Some people find it beneficial to stick to 20% savings, 50% necessities, and 30% discretionary. Others believe that those numbers are too loose and opt for more stringent plans that closely regulate income. Of a person’s total revenue, 20-30% heads straight to savings, 20% goes to any debts, 10% goes to giving, 10% heads to retirement, 10% heads to an emergency fund, the remaining amount goes to necessities with any leftovers acting as discretionary funds. Children can often not conceptualize the full consequences of risk-taking behavior early on in life, and such stringent plans may not make sense to them just yet. However, presenting options early on is still a brilliant idea to support financial literacy for kids.
How to Show the Value of Giving
Many apps and programs that divide income for budgeting automatically include sectioning out a portion of earning for charitable giving. If you teach your children about money and finance management using apps or programs, take extra care to talk about the many benefits of giving back to your local or larger community.
Suppose you are not using pre-programmed information to teach your children about wealth management. In that case, you may want to include that giving back to your community is an essential part of your responsibility as a community member. Another beneficial aspect of charitable giving is that it is often counted as a tax write-off, which improves your monetary standing during tax season. However, some details may be better reserved for older children.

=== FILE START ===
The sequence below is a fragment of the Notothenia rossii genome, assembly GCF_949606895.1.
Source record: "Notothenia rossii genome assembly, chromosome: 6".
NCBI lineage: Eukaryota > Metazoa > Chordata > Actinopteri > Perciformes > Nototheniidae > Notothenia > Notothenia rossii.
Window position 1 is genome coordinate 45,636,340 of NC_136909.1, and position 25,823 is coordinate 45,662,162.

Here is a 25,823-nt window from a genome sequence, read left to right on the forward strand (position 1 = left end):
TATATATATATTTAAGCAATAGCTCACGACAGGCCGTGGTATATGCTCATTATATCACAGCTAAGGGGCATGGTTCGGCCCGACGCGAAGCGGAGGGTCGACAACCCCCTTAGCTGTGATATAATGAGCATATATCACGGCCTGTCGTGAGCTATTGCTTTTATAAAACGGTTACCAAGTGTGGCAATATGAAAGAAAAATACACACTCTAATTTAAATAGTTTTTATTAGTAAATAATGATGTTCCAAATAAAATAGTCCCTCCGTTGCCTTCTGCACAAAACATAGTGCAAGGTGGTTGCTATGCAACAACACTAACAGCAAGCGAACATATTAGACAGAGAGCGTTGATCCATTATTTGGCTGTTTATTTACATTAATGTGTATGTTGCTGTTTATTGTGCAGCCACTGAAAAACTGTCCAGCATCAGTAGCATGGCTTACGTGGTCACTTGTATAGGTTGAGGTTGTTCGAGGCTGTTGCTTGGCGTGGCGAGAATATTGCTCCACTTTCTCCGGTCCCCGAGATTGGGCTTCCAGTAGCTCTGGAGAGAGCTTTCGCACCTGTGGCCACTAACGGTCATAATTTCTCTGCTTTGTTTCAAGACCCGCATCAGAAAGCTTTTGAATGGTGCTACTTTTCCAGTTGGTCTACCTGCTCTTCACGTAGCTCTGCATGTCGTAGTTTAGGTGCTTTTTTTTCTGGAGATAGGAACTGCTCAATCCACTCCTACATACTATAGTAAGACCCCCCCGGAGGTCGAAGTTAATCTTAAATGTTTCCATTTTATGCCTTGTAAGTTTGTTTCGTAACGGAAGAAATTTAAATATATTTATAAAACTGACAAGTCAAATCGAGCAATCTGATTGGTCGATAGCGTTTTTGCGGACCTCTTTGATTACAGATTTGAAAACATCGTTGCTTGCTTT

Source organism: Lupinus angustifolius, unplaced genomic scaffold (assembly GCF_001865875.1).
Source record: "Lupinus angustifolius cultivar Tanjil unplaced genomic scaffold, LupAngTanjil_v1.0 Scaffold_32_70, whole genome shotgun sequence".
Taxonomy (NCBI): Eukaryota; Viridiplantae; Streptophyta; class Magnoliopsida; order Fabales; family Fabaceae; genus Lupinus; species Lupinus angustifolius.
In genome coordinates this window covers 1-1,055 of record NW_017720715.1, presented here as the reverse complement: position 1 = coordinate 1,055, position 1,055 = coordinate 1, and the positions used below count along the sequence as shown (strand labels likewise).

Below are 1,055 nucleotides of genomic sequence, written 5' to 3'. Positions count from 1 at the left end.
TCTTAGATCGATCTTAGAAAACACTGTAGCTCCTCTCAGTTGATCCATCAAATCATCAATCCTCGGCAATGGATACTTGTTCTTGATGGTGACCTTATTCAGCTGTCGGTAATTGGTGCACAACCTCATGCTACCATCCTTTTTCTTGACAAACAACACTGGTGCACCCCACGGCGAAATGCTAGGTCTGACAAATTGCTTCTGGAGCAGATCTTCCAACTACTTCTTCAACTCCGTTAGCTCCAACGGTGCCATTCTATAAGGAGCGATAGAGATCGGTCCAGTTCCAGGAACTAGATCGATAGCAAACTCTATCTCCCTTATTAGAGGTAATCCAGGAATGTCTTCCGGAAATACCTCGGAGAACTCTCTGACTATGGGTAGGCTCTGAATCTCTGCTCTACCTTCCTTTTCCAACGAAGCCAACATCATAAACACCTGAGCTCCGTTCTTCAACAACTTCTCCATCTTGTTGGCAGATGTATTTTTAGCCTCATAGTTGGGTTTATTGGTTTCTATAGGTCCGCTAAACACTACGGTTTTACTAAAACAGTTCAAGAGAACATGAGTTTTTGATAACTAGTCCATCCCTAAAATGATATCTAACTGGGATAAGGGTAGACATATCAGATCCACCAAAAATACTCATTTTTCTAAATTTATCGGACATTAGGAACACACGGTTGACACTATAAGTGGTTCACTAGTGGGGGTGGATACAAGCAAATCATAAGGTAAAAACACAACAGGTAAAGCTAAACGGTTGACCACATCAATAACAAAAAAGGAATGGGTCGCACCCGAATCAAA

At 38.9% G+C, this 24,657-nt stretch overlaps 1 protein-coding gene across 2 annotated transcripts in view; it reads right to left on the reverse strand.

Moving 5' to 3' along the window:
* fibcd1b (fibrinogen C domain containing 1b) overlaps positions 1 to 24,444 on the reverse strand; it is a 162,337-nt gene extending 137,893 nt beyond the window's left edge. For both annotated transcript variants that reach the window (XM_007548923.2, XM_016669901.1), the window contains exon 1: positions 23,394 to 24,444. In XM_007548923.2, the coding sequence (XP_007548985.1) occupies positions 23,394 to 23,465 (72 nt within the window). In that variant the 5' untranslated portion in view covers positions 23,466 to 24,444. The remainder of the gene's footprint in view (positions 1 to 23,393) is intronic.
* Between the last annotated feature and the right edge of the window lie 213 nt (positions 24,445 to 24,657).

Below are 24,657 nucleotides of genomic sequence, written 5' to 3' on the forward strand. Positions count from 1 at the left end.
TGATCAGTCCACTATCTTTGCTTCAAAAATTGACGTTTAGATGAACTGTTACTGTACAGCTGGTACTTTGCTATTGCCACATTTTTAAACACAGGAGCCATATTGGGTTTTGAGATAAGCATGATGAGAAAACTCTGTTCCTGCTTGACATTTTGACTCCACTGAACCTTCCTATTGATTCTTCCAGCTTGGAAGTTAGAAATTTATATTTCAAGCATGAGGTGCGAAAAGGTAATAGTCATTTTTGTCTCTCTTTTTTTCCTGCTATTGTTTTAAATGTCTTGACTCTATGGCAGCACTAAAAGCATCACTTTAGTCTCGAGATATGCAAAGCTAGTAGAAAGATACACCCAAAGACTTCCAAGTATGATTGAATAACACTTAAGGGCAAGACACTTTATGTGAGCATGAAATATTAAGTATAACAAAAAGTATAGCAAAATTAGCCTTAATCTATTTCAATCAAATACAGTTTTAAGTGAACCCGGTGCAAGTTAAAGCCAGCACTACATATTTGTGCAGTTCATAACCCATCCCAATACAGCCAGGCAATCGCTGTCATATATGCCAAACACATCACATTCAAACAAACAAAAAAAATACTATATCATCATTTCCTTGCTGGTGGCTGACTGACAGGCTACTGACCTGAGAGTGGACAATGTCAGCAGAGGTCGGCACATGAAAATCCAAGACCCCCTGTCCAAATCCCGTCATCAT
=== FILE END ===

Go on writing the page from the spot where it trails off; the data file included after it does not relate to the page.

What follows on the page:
- Rice Trays – If you have a shallow baking sheet, dump a couple of cups of dry rice in it, throw in some small plastic animals, and your child will get lost in his or her imagination for hours.
- Play-Doh – Play-doh is squishy and colorful and fun to make into silly shapes. Many toddlers will sit for a long time if they’ve got a handful of play-doh. Of course, you can buy some at the store, but your little one would probably enjoy making it with you. There are a lot of different play-doh recipes you can use, many of which are safe if your child decides to take a bite.
- Goo Bags – If finger paint sounds fun, but you don’t want to deal with spills and stains, a goo bag might be the perfect solution. Using this recipe for the goo, make a batch, put it in a Ziploc, zip it shut, and put some duct tape over the zipper opening to keep it extra secure. Your toddler can now “draw” with his or her little finger, making designs in the goo from the outside of the bag. If your tot would rather just squish it around and play with it, that’s an option as well.
How to Share the Wealth
Teaching your children about wealth management can never start too early. Modeling expert financial decision-making on spending and saving will help your kids understand the different ways in which they should manage their own money. To learn about how to support your children on their learning journey to financial literacy, contact Casa de Corazón today for more information.